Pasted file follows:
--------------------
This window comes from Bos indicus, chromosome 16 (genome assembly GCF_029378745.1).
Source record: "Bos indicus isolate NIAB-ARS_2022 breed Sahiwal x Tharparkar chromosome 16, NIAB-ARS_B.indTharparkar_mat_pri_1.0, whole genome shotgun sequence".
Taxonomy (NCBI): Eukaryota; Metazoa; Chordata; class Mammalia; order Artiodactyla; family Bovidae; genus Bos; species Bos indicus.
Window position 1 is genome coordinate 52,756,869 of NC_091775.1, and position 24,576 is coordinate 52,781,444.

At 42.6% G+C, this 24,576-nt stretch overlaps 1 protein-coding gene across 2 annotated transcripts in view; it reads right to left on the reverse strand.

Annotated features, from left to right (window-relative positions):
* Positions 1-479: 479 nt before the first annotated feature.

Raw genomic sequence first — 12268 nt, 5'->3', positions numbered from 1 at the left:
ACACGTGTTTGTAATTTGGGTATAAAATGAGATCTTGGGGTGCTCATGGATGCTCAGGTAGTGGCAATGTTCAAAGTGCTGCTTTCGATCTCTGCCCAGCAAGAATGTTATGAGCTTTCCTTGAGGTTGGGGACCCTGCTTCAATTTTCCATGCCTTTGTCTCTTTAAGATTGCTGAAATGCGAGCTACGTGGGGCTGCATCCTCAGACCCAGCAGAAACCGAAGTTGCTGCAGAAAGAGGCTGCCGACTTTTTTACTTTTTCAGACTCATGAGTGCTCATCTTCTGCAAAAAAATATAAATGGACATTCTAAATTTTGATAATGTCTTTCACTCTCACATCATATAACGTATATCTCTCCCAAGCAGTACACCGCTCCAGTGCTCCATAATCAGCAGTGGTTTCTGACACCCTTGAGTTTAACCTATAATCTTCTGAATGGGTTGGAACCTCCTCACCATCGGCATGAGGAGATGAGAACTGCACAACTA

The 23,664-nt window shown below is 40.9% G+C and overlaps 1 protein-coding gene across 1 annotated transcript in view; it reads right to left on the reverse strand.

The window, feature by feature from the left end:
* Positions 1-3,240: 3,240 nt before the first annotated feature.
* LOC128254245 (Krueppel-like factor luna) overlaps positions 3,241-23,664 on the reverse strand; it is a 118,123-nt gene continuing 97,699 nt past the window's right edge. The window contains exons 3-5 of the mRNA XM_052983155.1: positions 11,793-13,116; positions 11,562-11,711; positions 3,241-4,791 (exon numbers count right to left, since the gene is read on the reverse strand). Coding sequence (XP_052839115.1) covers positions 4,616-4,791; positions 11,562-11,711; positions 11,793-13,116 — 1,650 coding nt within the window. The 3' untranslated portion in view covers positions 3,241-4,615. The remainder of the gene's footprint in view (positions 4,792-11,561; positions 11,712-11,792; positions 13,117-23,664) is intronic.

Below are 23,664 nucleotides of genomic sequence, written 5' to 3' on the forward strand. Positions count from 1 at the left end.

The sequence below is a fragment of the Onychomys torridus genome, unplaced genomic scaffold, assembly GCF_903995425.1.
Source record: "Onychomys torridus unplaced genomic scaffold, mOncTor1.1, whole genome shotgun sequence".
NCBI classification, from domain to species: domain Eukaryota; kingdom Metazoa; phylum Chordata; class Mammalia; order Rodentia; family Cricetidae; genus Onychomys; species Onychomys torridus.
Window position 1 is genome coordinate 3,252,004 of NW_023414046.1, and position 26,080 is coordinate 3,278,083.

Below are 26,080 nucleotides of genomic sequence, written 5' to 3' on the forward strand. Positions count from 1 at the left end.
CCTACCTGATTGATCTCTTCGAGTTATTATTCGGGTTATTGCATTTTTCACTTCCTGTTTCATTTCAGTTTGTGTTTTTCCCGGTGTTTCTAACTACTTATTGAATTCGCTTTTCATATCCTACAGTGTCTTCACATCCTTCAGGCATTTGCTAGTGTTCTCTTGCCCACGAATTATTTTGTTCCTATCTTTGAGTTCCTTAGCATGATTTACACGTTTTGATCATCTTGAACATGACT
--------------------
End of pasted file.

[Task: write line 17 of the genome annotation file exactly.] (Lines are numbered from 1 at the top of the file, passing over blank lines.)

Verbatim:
NCBI classification, from domain to species: domain Eukaryota; kingdom Metazoa; phylum Chordata; class Mammalia; order Rodentia; family Cricetidae; genus Onychomys; species Onychomys torridus.